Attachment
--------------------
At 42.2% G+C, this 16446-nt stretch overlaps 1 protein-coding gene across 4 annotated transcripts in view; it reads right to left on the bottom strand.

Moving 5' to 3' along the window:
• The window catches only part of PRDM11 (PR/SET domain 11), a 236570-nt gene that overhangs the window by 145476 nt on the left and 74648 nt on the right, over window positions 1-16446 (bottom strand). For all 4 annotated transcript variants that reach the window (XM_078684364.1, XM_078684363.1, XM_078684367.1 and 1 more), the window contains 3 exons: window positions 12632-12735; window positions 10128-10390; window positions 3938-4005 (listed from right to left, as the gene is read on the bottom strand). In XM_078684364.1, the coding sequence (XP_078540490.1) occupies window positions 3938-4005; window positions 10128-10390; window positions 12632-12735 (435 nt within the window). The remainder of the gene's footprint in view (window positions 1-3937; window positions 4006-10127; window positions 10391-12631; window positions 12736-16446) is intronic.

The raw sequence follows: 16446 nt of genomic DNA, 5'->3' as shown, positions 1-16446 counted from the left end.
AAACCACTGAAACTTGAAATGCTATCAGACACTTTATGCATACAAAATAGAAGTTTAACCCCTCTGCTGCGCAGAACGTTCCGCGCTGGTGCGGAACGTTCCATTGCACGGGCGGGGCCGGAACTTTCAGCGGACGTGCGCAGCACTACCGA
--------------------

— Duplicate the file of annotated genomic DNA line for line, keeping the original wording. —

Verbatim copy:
At 42.2% G+C, this 16446-nt stretch overlaps 1 protein-coding gene across 4 annotated transcripts in view; it reads right to left on the bottom strand.

Moving 5' to 3' along the window:
• The window catches only part of PRDM11 (PR/SET domain 11), a 236570-nt gene that overhangs the window by 145476 nt on the left and 74648 nt on the right, over window positions 1-16446 (bottom strand). For all 4 annotated transcript variants that reach the window (XM_078684364.1, XM_078684363.1, XM_078684367.1 and 1 more), the window contains 3 exons: window positions 12632-12735; window positions 10128-10390; window positions 3938-4005 (listed from right to left, as the gene is read on the bottom strand). In XM_078684364.1, the coding sequence (XP_078540490.1) occupies window positions 3938-4005; window positions 10128-10390; window positions 12632-12735 (435 nt within the window). The remainder of the gene's footprint in view (window positions 1-3937; window positions 4006-10127; window positions 10391-12631; window positions 12736-16446) is intronic.

The raw sequence follows: 16446 nt of genomic DNA, 5'->3' as shown, positions 1-16446 counted from the left end.
AAACCACTGAAACTTGAAATGCTATCAGACACTTTATGCATACAAAATAGAAGTTTAACCCCTCTGCTGCGCAGAACGTTCCGCGCTGGTGCGGAACGTTCCATTGCACGGGCGGGGCCGGAACTTTCAGCGGACGTGCGCAGCACTACCGA